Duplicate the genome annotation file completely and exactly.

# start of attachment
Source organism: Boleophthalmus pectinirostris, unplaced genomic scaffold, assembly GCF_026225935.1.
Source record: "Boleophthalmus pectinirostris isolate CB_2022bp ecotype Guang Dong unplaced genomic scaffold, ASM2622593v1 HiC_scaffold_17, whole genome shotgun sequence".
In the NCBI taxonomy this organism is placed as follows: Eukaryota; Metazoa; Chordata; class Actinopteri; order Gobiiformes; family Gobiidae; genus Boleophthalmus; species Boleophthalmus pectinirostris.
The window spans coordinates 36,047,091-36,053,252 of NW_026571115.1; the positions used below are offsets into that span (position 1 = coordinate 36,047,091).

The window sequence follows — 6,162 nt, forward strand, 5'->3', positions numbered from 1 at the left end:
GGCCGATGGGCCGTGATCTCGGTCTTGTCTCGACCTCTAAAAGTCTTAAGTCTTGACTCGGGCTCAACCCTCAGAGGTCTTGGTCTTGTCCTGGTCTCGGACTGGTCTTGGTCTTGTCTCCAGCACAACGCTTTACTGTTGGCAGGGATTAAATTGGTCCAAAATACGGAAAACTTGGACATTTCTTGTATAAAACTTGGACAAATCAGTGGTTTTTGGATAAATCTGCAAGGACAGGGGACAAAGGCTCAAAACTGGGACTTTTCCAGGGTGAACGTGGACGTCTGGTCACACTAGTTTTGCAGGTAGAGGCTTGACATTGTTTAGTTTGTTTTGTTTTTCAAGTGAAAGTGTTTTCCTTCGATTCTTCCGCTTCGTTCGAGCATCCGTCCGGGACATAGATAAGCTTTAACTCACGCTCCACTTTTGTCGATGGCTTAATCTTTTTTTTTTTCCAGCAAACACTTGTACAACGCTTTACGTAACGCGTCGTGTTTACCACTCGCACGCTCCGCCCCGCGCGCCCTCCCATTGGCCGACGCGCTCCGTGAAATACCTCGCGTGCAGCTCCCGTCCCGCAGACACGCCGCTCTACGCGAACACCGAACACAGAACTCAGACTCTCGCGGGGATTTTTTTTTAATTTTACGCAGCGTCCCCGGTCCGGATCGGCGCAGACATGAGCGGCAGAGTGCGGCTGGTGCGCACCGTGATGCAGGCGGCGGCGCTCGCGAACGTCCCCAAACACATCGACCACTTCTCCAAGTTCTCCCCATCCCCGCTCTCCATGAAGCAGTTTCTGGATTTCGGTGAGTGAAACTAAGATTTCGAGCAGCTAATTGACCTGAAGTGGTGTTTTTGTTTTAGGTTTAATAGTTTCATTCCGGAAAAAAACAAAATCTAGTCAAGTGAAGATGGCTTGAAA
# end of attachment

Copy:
Source organism: Boleophthalmus pectinirostris, unplaced genomic scaffold, assembly GCF_026225935.1.
Source record: "Boleophthalmus pectinirostris isolate CB_2022bp ecotype Guang Dong unplaced genomic scaffold, ASM2622593v1 HiC_scaffold_17, whole genome shotgun sequence".
In the NCBI taxonomy this organism is placed as follows: Eukaryota; Metazoa; Chordata; class Actinopteri; order Gobiiformes; family Gobiidae; genus Boleophthalmus; species Boleophthalmus pectinirostris.
The window spans coordinates 36,047,091-36,053,252 of NW_026571115.1; the positions used below are offsets into that span (position 1 = coordinate 36,047,091).

The window sequence follows — 6,162 nt, forward strand, 5'->3', positions numbered from 1 at the left end:
GGCCGATGGGCCGTGATCTCGGTCTTGTCTCGACCTCTAAAAGTCTTAAGTCTTGACTCGGGCTCAACCCTCAGAGGTCTTGGTCTTGTCCTGGTCTCGGACTGGTCTTGGTCTTGTCTCCAGCACAACGCTTTACTGTTGGCAGGGATTAAATTGGTCCAAAATACGGAAAACTTGGACATTTCTTGTATAAAACTTGGACAAATCAGTGGTTTTTGGATAAATCTGCAAGGACAGGGGACAAAGGCTCAAAACTGGGACTTTTCCAGGGTGAACGTGGACGTCTGGTCACACTAGTTTTGCAGGTAGAGGCTTGACATTGTTTAGTTTGTTTTGTTTTTCAAGTGAAAGTGTTTTCCTTCGATTCTTCCGCTTCGTTCGAGCATCCGTCCGGGACATAGATAAGCTTTAACTCACGCTCCACTTTTGTCGATGGCTTAATCTTTTTTTTTTTCCAGCAAACACTTGTACAACGCTTTACGTAACGCGTCGTGTTTACCACTCGCACGCTCCGCCCCGCGCGCCCTCCCATTGGCCGACGCGCTCCGTGAAATACCTCGCGTGCAGCTCCCGTCCCGCAGACACGCCGCTCTACGCGAACACCGAACACAGAACTCAGACTCTCGCGGGGATTTTTTTTTAATTTTACGCAGCGTCCCCGGTCCGGATCGGCGCAGACATGAGCGGCAGAGTGCGGCTGGTGCGCACCGTGATGCAGGCGGCGGCGCTCGCGAACGTCCCCAAACACATCGACCACTTCTCCAAGTTCTCCCCATCCCCGCTCTCCATGAAGCAGTTTCTGGATTTCGGTGAGTGAAACTAAGATTTCGAGCAGCTAATTGACCTGAAGTGGTGTTTTTGTTTTAGGTTTAATAGTTTCATTCCGGAAAAAAACAAAATCTAGTCAAGTGAAGATGGCTTGAAA